Why does salt intake increase blood pressure?

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Why does salt intake increase blood pressure?

Postby Kopytina » Sun May 05, 2013 11:30 pm

Why does salt intake increase blood pressure?
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Re: Why does salt intake increase blood pressure?

Postby torua » Wed May 29, 2013 1:30 pm

blood containing increased levels of aldosterone circulates to the kidneys. In the kidneys aldosterone increases reabsorption of sodium and water so that less is lost in the urine. Aldosterone also stimulates the kidneys to increase secreation of potassium and hydrogen ion into the urine. With increased water reabsorption by the kidneys blood volume increases. As blood volume increases blood pressure increases with salt intake.
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Re: Why does salt intake increase blood pressure?

Postby marat » Fri Jun 28, 2013 9:30 am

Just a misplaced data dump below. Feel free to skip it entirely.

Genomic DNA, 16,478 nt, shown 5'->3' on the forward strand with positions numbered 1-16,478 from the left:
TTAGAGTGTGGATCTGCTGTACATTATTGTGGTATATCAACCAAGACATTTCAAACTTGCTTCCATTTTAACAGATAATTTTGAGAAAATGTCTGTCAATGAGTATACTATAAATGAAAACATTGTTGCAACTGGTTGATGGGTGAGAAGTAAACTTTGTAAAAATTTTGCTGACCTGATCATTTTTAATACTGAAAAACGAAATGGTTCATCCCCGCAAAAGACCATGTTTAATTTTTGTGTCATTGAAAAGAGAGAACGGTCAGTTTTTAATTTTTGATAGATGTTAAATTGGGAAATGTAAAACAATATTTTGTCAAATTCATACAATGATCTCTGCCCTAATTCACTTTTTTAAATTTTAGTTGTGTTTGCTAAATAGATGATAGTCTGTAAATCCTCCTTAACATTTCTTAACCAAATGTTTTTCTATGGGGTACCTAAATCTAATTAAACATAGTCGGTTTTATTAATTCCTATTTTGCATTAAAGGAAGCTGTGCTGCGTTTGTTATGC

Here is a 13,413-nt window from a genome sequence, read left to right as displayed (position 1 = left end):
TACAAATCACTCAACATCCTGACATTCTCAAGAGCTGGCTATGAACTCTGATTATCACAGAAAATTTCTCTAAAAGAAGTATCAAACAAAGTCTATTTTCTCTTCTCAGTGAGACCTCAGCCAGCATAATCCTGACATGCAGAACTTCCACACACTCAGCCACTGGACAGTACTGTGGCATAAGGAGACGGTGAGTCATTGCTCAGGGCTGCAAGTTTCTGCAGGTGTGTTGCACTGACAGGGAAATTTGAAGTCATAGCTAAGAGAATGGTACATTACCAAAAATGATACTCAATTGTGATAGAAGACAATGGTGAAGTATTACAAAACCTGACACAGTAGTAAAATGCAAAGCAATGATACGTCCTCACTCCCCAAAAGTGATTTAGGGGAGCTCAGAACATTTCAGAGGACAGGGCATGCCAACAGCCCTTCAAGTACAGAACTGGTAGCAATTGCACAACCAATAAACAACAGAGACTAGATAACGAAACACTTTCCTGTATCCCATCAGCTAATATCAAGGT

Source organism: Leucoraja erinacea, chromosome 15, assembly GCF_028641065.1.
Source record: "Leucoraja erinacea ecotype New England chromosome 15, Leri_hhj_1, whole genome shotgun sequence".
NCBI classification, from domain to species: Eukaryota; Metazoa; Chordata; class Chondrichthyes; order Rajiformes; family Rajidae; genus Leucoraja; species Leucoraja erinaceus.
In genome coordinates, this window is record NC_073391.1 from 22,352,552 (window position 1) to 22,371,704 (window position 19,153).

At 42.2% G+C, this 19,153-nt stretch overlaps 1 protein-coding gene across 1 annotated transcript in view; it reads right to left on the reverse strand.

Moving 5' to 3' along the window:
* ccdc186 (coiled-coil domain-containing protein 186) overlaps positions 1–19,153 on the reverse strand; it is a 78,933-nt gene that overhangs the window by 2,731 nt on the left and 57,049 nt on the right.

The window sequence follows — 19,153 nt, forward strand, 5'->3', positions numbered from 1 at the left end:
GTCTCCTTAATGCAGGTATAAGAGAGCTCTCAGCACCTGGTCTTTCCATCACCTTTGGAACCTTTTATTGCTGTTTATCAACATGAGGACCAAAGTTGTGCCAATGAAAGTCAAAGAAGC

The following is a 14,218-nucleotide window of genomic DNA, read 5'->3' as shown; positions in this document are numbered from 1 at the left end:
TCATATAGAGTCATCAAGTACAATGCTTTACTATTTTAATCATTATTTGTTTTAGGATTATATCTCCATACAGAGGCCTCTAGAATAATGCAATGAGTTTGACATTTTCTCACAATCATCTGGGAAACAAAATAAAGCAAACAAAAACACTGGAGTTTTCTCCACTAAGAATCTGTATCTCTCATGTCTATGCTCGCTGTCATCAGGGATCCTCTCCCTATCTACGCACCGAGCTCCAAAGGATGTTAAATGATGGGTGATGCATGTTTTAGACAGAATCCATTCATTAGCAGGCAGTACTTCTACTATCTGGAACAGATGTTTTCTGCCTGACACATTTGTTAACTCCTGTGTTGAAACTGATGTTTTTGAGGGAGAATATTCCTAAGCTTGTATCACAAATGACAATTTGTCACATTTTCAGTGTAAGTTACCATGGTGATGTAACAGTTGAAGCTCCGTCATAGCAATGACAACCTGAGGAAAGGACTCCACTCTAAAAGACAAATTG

The idea of salt being responsible for high blood pressure is archaic. Water and salt actually regulate the blood pressure. (see below)When you get dehydrated and the cells begin losing water, then the body will borrow the water it needs to inject into the cells from other sources - commonly from the blood, since the blood is made up of 94% water and salt.This causes the arteries to constrict due to less volume, and it causes the blood to thicken. Pumping thickened blood through narrower arteries requires extra pressure, and this translates into the higher blood pressure readings.In response to Sweety's answer, she's referring to a part of the body's drought management program that filters and injects “load-free” water into vital cells by the actions of vasopressin and the renin-angiotensin-aldosterone systems—when the body physiology is constantly forced to rely on its drought- management programs.Drinking water and balancing it with adequate amounts of salt will lower the blood pressure and avoid such drought management tactics.Salt has many vital functions. To name just a few -1. Salt is most effective in stabilizing irregular heartbeats and, contrary to the misconception that it causes high blood pressure, it is actually essential for the regulation of blood pressure - in conjunction with water. Naturally the proportions are critical. 2. Salt is vital to the extraction of excess acidity from the cells in the body, particularly the brain cells.3. Salt is vital for balancing the sugar levels in the blood; a needed element in diabetics.4. Salt is vital for the generation of hydroelectric energy in cells in the body. It is used for local power generation at the sites of energy need by the cells.5. Salt is vital to the nerve cells' communication and information processing all the time that the brain cells work, from the moment of conception to death.6. Salt is vital for absorption of food particles through the intestinal tract.7. Salt is vital for the clearance of the lungs of mucus plugs and sticky phlegm, particularly in asthma and cystic fibrosis.8. Salt is vital for clearing up catarrh and congestion of the sinuses.9. Salt is a strong natural antihistamine.10. Salt is essential for the prevention of muscle cramps.11. Salt is vital to prevent excess saliva production to the point that it flows out of the mouth during sleep. Needing to constantly mop up excess saliva indicates salt shortage.12. Salt is absolutely vital to making the structure of bones firm. Osteoporosis, in a major way, is a result of salt and water shortage in the body.13. Salt is vital for sleep regulation. It is a natural hypnotic. 14. Salt is a vitally needed element in the treatment of diabetics.15. Salt on the tongue will stop persistent dry coughs.16. Salt is vital for the prevention of gout and gouty arthritis.17. Salt is vital for maintaining sexuality and libido.18. Salt is vital for preventing varicose veins and spider veins on the legs and thighs.19. Salt is vital to the communication and information processing nerve cells the entire time that the brain cells work - from the moment of conception to death.20. Salt is vital for reducing a double chin. When the body is short of salt, it means the body really is short of water. The salivary glands sense the salt shortage and are obliged to produce more saliva to lubricate the act of chewing and swallowing and also to supply the stomach with water that it needs for breaking down foods. Circulation to the salivary glands increases and the blood vessels become "leaky" in order to supply the glands with water to manufacture saliva. The "leakiness" spills beyond the area of the glands themselves, causing increased bulk under the skin of the chin, the cheeks and into the neck.
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